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Childhood ADHD May Raise Risk for Later Psychotic Disorder

Findings based on systematic review and meta-analysis of pooled data from 12 studies involving more than 1.85 million participants

MONDAY, March 1, 2021 (HealthDay News) — A childhood diagnosis of attention-deficit/hyperactivity disorder (ADHD) is associated with an increased risk for a subsequent psychotic disorder, according to a review published online Feb. 24 in JAMA Psychiatry.

Mikaïl Nourredine, M.D., from Hospices Civils de Lyon in France, and colleagues conducted a systematic literature review to identify studies exploring the association between ADHD (diagnosed before 18 years of age) and the risk for subsequent psychotic disorder.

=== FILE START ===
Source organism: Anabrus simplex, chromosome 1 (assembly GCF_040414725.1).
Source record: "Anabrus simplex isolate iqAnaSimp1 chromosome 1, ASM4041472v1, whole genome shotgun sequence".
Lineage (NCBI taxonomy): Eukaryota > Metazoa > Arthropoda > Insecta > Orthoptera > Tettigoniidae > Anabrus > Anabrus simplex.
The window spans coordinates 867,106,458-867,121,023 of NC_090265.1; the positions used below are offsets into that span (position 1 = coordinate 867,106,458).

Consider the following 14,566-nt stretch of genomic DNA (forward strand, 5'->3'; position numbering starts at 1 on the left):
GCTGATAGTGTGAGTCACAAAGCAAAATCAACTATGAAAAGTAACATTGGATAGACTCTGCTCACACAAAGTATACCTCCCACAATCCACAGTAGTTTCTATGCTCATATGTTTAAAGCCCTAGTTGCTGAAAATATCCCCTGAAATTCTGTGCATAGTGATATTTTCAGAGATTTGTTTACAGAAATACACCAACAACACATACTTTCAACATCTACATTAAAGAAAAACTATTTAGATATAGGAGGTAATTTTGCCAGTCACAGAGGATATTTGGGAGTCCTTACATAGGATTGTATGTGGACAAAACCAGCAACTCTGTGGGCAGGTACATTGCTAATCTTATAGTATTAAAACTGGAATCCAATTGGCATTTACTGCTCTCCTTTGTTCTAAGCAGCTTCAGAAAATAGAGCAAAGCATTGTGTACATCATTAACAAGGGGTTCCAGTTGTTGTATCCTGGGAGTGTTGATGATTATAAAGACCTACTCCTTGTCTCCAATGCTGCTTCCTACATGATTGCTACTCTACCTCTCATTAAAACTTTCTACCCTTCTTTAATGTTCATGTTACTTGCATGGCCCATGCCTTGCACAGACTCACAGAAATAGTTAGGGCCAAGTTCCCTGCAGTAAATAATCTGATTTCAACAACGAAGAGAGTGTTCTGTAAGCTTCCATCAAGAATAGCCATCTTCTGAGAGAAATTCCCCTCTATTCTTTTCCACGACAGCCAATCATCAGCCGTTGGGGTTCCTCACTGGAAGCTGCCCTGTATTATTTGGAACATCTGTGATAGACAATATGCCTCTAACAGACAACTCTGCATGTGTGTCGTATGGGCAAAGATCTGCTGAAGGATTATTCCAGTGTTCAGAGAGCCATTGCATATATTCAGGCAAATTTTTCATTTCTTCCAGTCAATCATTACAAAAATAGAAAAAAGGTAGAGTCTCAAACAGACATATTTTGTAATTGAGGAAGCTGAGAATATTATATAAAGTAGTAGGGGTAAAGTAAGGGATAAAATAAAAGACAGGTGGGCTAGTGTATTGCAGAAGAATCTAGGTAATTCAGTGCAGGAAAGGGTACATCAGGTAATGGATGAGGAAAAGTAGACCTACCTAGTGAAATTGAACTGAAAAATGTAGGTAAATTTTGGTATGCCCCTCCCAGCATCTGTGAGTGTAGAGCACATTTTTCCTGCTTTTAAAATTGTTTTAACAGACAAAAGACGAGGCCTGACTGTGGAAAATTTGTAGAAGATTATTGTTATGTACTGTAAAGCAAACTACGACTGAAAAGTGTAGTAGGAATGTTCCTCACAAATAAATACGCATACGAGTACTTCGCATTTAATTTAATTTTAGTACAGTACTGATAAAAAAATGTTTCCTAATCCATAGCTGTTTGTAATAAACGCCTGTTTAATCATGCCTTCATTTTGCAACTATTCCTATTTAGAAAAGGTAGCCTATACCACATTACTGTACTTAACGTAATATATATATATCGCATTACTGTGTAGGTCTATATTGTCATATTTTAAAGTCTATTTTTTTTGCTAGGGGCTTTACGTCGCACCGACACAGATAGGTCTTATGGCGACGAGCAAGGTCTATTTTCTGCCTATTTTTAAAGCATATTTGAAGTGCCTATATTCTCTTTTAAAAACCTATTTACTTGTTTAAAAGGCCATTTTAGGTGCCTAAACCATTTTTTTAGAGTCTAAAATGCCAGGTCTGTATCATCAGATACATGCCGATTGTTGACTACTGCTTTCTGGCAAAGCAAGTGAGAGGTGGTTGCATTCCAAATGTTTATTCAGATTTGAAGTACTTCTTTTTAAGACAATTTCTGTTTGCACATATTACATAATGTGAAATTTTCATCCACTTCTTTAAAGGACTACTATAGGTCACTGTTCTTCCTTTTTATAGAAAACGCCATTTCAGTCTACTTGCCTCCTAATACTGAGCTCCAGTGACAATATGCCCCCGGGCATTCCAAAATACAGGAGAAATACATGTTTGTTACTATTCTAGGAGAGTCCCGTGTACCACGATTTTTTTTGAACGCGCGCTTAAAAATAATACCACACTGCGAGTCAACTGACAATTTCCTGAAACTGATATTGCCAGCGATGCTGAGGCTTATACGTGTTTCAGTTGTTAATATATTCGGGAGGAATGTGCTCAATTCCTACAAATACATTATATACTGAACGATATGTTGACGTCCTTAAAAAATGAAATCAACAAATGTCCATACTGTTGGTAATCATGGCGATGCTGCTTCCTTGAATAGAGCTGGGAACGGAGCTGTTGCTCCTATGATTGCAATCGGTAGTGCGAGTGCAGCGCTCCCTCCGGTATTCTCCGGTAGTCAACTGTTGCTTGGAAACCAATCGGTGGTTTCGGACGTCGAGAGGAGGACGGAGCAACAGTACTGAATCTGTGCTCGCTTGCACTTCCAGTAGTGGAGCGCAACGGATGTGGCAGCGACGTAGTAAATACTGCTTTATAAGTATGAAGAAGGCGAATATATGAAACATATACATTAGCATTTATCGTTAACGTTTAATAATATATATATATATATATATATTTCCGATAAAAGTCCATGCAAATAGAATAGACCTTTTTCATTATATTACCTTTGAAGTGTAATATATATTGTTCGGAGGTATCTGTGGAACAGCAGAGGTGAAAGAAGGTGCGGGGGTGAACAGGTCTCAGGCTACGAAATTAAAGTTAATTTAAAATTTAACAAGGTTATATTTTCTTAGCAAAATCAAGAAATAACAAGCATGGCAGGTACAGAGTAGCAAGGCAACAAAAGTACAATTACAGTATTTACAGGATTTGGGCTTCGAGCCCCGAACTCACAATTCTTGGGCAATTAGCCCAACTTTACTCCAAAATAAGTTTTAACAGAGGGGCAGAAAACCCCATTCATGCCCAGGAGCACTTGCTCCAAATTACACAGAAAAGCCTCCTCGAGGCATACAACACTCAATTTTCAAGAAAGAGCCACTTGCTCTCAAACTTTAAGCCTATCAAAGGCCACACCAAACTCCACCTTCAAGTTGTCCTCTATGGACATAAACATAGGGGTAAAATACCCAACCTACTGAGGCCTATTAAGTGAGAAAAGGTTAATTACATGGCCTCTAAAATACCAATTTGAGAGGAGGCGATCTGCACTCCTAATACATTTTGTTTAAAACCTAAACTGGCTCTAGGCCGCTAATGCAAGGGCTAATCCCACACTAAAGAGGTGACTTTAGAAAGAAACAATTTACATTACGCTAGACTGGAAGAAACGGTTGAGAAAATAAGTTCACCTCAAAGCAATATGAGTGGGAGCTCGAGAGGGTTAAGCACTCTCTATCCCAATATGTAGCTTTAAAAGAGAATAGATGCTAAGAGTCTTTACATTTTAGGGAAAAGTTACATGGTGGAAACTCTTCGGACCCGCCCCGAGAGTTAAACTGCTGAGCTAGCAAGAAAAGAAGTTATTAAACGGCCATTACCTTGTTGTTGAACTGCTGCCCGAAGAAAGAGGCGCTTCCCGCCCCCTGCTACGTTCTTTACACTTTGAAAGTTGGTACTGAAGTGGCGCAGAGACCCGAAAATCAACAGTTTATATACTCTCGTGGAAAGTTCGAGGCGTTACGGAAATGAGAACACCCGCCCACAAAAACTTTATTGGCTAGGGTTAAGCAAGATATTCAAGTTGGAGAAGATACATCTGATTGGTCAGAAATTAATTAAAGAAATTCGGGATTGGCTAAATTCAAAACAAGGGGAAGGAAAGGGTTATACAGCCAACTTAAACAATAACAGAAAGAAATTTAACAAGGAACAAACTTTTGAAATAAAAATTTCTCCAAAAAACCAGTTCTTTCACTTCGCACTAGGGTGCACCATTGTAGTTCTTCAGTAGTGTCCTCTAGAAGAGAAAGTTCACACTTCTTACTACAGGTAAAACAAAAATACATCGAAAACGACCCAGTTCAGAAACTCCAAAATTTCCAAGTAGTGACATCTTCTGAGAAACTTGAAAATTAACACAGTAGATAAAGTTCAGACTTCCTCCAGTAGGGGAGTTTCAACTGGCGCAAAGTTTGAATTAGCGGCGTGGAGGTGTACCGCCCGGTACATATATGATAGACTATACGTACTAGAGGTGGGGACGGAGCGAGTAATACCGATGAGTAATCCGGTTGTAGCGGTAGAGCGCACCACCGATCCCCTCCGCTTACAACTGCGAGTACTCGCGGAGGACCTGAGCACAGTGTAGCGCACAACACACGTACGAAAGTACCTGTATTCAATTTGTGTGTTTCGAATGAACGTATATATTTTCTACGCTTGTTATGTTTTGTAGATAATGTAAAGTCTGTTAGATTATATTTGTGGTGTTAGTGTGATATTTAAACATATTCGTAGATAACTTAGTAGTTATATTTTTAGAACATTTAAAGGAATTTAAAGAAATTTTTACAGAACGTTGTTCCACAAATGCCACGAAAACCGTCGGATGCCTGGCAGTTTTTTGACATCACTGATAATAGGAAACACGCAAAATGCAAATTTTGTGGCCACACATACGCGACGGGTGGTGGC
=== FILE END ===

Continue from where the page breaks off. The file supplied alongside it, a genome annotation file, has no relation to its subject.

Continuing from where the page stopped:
Based on 12 pooled studies (1.85 million participants), the researchers found that a diagnosis of ADHD in childhood was associated with a significant increase in the risk for subsequent psychotic disorder, with a pooled relative effect of 4.74. There were no significant between-group differences observed in subgroup analyses based on psychotic disorder (odds ratio [OR], 5.04) or schizophrenia (OR, 4.59) outcomes. Results were similar by study design (cohort: OR, 4.64; case-control: OR, 6.81), as well as in adjusted (OR, 4.72) and unadjusted (OR, 3.81) analyses.

“Further studies are required to determine the mechanisms linking these common conditions and whether early intervention for ADHD might reduce the risk of subsequent psychotic disorder,” the authors write.

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